(a) Inert pair effect
As one moves down the group, the tendency of s-block electrons to participate in chemical
bonding decreases. This effect is known as inert pair effect. In case of group 13 elements,
the electronic configuration is ns2 np1 and their group valency is +3. However, on moving
down the group, the +1 oxidation state becomes more stable. This happens because of
the poor shielding of the ns2 electrons by the d- and f- electrons. As a result of the poor
shielding, the ns2 electrons are held tightly by the nucleus and so, they cannot participate
in chemical bonding.
Allotropy is the existence of an element in more than one form, having the same chemical properties but different physical properties. The various forms of an element are called allotropes. For example, carbon exists in three allotropic forms: diamond, graphite, and fullerenes.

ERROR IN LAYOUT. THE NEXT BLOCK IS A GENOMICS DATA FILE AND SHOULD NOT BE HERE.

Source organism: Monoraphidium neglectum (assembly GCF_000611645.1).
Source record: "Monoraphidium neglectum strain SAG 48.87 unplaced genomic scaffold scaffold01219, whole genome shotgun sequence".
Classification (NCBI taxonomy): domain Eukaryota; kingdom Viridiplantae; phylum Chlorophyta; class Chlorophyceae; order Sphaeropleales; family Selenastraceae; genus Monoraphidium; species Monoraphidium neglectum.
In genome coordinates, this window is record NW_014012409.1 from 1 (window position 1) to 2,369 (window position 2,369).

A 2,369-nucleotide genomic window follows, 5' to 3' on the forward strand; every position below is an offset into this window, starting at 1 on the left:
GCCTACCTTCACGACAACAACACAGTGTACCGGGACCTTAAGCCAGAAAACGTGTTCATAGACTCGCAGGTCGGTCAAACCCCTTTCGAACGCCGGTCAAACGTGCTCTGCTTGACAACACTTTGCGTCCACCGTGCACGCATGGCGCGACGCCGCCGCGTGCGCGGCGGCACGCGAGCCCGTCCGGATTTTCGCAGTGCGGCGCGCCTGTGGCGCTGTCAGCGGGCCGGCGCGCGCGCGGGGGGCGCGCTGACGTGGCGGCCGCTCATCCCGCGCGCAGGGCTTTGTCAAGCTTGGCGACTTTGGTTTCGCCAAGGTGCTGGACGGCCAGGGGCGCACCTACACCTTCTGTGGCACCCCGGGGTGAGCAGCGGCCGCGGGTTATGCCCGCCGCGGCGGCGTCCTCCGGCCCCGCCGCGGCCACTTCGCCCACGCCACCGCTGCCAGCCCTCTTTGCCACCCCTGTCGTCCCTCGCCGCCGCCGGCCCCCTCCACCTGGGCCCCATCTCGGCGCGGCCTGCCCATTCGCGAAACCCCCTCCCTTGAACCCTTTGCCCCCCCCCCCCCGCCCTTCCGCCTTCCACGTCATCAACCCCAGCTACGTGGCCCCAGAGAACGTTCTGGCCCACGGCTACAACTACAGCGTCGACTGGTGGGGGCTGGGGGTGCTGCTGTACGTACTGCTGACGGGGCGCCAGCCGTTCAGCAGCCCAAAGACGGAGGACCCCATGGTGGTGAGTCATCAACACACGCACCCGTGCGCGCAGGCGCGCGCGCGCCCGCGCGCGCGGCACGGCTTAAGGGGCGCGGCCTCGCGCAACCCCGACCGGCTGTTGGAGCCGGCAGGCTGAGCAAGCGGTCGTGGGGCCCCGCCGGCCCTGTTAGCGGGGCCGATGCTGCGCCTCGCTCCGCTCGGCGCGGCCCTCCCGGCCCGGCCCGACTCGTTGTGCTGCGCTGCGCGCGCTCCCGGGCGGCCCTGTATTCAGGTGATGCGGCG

The atoms of some elements (such as carbon) can link with one another through strong covalent bonds to form long chains or branches. This property is known as catenation. It is most common in carbon and quite significant in Si and S.